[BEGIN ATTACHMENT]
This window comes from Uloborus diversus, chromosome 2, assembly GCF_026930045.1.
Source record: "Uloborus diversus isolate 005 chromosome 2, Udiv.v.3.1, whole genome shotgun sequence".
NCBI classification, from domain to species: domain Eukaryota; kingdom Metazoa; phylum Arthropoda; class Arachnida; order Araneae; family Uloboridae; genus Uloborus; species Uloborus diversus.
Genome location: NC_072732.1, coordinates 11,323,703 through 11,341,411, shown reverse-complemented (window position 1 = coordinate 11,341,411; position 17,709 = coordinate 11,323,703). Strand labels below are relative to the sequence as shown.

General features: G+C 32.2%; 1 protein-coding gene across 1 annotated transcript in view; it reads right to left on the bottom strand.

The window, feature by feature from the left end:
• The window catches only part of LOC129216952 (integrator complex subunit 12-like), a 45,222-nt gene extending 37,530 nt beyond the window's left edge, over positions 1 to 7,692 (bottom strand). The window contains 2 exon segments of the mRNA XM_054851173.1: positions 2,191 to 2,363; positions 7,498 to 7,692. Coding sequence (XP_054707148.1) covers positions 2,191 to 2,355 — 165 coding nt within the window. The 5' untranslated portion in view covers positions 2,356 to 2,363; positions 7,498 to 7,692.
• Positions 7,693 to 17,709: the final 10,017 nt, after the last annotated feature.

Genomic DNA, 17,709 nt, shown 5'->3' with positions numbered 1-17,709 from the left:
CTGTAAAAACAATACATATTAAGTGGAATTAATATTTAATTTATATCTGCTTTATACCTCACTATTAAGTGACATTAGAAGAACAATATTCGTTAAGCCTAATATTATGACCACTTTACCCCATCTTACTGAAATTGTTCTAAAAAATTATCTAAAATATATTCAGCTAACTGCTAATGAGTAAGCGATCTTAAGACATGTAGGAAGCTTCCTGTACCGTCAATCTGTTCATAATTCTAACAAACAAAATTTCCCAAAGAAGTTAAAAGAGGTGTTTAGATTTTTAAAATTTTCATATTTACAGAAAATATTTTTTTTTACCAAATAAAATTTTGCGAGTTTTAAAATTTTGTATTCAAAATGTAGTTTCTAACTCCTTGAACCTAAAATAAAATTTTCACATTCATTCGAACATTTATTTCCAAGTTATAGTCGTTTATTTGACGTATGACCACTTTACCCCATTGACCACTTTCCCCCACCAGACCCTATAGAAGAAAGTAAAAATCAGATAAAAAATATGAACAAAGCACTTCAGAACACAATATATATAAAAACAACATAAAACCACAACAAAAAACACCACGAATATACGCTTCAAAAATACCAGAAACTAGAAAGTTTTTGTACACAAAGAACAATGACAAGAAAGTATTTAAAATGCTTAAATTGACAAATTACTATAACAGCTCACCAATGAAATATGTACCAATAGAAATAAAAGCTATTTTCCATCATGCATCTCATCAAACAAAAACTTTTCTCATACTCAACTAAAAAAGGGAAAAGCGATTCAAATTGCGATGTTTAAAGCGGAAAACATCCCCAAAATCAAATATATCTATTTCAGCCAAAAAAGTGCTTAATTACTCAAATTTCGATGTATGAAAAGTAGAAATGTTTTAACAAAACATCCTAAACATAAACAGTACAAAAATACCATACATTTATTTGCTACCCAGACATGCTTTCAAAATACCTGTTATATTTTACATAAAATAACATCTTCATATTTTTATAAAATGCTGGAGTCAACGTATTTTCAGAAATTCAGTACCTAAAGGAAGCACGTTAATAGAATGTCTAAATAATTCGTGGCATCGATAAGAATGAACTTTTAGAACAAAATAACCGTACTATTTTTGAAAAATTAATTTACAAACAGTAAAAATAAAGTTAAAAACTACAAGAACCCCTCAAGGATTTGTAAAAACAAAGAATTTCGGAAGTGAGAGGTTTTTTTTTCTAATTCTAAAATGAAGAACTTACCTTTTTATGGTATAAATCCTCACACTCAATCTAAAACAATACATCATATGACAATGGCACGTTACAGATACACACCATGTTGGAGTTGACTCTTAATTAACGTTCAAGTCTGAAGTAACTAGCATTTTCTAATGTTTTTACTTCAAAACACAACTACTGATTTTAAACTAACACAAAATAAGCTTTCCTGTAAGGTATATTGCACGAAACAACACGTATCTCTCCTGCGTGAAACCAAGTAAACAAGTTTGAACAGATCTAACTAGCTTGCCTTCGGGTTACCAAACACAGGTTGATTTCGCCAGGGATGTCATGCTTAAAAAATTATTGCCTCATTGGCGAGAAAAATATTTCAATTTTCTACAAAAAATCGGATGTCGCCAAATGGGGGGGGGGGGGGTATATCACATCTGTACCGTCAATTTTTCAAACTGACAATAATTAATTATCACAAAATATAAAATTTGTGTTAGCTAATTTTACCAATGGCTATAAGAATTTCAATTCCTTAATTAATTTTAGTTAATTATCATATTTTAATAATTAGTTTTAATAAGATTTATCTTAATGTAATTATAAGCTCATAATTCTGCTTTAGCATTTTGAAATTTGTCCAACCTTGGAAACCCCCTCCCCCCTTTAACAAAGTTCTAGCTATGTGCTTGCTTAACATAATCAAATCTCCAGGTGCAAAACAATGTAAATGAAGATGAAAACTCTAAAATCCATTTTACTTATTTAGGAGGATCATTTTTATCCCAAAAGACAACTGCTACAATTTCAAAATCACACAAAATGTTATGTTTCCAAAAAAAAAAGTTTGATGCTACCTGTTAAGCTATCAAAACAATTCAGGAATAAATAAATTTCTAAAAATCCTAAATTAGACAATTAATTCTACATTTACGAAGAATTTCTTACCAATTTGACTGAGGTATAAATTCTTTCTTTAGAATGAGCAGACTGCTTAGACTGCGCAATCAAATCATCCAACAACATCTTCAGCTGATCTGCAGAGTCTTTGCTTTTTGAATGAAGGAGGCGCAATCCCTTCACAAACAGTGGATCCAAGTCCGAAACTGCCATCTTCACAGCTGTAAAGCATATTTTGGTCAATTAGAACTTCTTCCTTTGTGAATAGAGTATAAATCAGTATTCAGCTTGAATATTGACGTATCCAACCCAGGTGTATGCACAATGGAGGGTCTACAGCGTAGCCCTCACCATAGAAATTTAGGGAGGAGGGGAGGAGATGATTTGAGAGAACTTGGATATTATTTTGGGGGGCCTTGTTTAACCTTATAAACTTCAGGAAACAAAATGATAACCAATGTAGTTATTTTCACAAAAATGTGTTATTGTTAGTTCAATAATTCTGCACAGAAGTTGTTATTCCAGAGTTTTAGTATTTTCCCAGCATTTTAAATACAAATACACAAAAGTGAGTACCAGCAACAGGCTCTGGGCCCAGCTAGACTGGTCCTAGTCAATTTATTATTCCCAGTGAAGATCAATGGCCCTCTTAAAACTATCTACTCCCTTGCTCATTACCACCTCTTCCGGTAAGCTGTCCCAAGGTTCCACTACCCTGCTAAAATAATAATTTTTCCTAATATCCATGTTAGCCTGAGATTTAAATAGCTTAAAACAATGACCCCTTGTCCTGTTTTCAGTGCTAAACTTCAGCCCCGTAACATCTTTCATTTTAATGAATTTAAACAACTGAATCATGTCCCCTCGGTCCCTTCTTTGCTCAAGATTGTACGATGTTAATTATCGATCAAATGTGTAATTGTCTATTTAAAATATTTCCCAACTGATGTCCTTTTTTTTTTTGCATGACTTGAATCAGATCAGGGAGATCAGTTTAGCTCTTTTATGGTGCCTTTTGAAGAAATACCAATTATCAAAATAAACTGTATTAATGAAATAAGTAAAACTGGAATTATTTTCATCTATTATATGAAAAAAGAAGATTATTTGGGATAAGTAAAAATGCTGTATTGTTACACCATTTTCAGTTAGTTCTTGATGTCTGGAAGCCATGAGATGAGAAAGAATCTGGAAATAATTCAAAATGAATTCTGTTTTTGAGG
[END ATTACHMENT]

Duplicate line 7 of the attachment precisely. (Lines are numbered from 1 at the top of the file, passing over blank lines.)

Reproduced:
• The window catches only part of LOC129216952 (integrator complex subunit 12-like), a 45,222-nt gene extending 37,530 nt beyond the window's left edge, over positions 1 to 7,692 (bottom strand). The window contains 2 exon segments of the mRNA XM_054851173.1: positions 2,191 to 2,363; positions 7,498 to 7,692. Coding sequence (XP_054707148.1) covers positions 2,191 to 2,355 — 165 coding nt within the window. The 5' untranslated portion in view covers positions 2,356 to 2,363; positions 7,498 to 7,692.